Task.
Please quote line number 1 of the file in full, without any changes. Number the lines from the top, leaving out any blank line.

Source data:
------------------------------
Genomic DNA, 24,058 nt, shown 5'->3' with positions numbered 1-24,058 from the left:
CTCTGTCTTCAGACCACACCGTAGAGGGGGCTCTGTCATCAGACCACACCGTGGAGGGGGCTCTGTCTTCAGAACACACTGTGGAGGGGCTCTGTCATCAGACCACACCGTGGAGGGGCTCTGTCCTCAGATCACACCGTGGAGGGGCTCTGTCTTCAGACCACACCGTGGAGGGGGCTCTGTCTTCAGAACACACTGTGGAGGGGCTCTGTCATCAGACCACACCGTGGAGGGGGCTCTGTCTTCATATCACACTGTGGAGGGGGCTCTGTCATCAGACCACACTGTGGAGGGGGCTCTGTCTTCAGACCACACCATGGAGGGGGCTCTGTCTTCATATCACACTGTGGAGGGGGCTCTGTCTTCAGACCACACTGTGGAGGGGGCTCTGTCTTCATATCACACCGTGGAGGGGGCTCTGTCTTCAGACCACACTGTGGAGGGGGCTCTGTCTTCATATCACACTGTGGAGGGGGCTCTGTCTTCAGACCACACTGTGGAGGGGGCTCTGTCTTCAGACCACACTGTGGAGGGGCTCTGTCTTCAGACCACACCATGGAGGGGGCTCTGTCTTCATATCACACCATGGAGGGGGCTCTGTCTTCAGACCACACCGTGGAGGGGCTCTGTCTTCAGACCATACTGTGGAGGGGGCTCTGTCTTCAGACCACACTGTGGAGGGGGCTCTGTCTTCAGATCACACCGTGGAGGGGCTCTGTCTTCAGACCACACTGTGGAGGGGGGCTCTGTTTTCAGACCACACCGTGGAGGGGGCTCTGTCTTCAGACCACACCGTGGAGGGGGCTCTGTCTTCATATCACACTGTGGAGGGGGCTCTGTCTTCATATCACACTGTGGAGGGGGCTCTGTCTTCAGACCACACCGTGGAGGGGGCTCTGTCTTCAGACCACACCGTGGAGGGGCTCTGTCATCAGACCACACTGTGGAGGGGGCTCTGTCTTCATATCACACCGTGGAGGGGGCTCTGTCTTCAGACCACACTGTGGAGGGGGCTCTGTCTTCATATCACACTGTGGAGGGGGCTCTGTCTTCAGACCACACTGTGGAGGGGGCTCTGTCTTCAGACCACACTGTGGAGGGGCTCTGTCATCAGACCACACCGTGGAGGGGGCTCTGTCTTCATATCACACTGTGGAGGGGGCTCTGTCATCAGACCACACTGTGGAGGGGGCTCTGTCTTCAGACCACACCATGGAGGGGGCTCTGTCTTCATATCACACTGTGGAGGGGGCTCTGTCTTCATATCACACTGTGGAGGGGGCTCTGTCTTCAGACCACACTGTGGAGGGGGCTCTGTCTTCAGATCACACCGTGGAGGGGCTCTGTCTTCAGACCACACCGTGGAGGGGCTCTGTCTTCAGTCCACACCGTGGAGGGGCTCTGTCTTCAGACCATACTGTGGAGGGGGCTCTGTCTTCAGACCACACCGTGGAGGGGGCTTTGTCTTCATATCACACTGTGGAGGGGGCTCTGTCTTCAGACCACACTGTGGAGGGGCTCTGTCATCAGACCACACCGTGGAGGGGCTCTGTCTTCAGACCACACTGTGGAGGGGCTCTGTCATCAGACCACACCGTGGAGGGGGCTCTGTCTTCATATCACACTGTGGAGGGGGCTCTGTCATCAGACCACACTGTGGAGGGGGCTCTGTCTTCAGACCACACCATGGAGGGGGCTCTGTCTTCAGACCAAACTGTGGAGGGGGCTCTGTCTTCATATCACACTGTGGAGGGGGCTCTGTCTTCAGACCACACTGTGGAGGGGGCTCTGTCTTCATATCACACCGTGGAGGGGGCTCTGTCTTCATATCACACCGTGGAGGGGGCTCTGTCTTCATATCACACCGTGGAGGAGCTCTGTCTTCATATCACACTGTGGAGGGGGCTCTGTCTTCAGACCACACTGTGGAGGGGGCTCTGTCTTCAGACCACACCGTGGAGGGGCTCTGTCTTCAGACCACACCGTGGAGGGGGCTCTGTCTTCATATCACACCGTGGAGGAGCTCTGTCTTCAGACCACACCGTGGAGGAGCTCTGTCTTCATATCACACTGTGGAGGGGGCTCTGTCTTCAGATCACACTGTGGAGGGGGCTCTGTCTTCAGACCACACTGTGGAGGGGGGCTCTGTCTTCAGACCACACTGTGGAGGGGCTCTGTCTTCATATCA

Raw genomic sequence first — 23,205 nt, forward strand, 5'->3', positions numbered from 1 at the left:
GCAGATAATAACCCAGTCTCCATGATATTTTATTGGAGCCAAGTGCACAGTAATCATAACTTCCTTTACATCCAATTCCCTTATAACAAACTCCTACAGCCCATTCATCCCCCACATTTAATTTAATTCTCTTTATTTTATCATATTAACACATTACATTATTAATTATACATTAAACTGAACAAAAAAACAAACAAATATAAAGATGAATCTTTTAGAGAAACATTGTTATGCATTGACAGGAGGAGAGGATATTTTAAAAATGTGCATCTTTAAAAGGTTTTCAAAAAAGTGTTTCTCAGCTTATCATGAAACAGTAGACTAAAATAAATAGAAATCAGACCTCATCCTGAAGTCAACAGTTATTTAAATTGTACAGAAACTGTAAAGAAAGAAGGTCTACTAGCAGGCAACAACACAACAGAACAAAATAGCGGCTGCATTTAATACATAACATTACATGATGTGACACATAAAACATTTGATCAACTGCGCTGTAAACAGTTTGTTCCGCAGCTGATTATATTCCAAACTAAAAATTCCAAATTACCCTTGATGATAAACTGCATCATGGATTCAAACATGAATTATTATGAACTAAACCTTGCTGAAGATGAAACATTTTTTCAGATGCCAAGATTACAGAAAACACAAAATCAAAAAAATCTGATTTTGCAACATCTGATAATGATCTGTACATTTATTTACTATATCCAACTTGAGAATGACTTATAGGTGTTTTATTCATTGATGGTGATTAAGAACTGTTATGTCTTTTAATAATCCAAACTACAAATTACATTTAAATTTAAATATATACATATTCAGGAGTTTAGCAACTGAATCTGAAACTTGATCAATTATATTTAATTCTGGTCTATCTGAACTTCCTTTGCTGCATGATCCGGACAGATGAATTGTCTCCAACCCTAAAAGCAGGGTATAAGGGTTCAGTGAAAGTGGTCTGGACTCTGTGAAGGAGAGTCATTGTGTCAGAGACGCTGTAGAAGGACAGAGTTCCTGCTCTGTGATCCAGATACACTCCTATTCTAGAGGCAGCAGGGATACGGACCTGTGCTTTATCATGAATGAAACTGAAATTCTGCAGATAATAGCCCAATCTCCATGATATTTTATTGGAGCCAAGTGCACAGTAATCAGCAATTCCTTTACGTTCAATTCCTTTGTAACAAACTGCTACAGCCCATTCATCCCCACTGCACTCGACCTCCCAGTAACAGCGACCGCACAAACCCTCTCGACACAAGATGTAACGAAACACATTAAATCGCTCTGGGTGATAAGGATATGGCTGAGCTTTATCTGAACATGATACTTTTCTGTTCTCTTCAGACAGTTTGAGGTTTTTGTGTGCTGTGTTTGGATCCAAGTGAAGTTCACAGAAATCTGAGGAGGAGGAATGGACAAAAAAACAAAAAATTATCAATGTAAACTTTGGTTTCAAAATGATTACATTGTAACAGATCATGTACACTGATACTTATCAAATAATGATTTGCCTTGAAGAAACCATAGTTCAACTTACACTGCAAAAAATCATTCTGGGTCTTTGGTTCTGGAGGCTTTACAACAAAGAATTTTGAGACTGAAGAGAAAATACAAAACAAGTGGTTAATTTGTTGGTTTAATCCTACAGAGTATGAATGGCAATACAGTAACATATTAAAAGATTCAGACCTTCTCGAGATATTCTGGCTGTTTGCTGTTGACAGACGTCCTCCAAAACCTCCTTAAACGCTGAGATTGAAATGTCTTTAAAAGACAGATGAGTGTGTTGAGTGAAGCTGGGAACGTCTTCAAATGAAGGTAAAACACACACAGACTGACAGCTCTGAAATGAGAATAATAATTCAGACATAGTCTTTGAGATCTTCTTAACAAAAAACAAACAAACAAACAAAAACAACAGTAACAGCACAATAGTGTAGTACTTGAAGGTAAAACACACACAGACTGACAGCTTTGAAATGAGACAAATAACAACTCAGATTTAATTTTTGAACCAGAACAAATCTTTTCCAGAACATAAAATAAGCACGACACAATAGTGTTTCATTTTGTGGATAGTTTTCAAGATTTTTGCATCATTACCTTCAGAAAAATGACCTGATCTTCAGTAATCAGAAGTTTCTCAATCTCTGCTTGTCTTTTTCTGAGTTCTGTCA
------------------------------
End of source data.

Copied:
Genomic DNA, 24,058 nt, shown 5'->3' with positions numbered 1-24,058 from the left: